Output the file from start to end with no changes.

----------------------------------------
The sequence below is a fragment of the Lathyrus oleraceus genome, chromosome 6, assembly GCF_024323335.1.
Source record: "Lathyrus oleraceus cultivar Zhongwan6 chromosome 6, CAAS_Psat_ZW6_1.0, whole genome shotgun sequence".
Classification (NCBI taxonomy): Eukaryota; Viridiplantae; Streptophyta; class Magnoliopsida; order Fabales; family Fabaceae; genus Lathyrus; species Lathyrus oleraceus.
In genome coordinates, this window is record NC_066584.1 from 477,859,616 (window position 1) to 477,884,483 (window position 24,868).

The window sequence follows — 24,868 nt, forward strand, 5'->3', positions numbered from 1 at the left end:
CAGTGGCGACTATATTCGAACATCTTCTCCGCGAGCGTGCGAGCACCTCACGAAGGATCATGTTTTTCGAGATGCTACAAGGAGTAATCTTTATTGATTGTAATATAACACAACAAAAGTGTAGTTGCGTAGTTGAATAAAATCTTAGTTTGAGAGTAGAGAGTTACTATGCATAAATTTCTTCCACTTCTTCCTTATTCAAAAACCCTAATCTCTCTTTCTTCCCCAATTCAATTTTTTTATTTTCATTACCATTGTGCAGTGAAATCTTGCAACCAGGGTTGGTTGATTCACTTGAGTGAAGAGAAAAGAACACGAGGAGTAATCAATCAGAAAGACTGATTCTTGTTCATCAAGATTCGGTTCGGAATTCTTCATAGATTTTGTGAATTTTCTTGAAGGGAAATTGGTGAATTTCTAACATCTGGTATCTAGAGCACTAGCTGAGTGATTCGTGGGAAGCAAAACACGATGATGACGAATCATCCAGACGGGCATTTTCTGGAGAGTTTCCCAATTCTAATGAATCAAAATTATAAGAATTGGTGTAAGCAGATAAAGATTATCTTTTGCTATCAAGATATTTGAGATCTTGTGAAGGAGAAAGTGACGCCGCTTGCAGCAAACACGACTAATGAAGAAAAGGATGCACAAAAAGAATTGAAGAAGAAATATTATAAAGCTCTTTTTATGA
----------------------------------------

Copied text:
The sequence below is a fragment of the Lathyrus oleraceus genome, chromosome 6, assembly GCF_024323335.1.
Source record: "Lathyrus oleraceus cultivar Zhongwan6 chromosome 6, CAAS_Psat_ZW6_1.0, whole genome shotgun sequence".
Classification (NCBI taxonomy): Eukaryota; Viridiplantae; Streptophyta; class Magnoliopsida; order Fabales; family Fabaceae; genus Lathyrus; species Lathyrus oleraceus.
In genome coordinates, this window is record NC_066584.1 from 477,859,616 (window position 1) to 477,884,483 (window position 24,868).

The window sequence follows — 24,868 nt, forward strand, 5'->3', positions numbered from 1 at the left end:
CAGTGGCGACTATATTCGAACATCTTCTCCGCGAGCGTGCGAGCACCTCACGAAGGATCATGTTTTTCGAGATGCTACAAGGAGTAATCTTTATTGATTGTAATATAACACAACAAAAGTGTAGTTGCGTAGTTGAATAAAATCTTAGTTTGAGAGTAGAGAGTTACTATGCATAAATTTCTTCCACTTCTTCCTTATTCAAAAACCCTAATCTCTCTTTCTTCCCCAATTCAATTTTTTTATTTTCATTACCATTGTGCAGTGAAATCTTGCAACCAGGGTTGGTTGATTCACTTGAGTGAAGAGAAAAGAACACGAGGAGTAATCAATCAGAAAGACTGATTCTTGTTCATCAAGATTCGGTTCGGAATTCTTCATAGATTTTGTGAATTTTCTTGAAGGGAAATTGGTGAATTTCTAACATCTGGTATCTAGAGCACTAGCTGAGTGATTCGTGGGAAGCAAAACACGATGATGACGAATCATCCAGACGGGCATTTTCTGGAGAGTTTCCCAATTCTAATGAATCAAAATTATAAGAATTGGTGTAAGCAGATAAAGATTATCTTTTGCTATCAAGATATTTGAGATCTTGTGAAGGAGAAAGTGACGCCGCTTGCAGCAAACACGACTAATGAAGAAAAGGATGCACAAAAAGAATTGAAGAAGAAATATTATAAAGCTCTTTTTATGA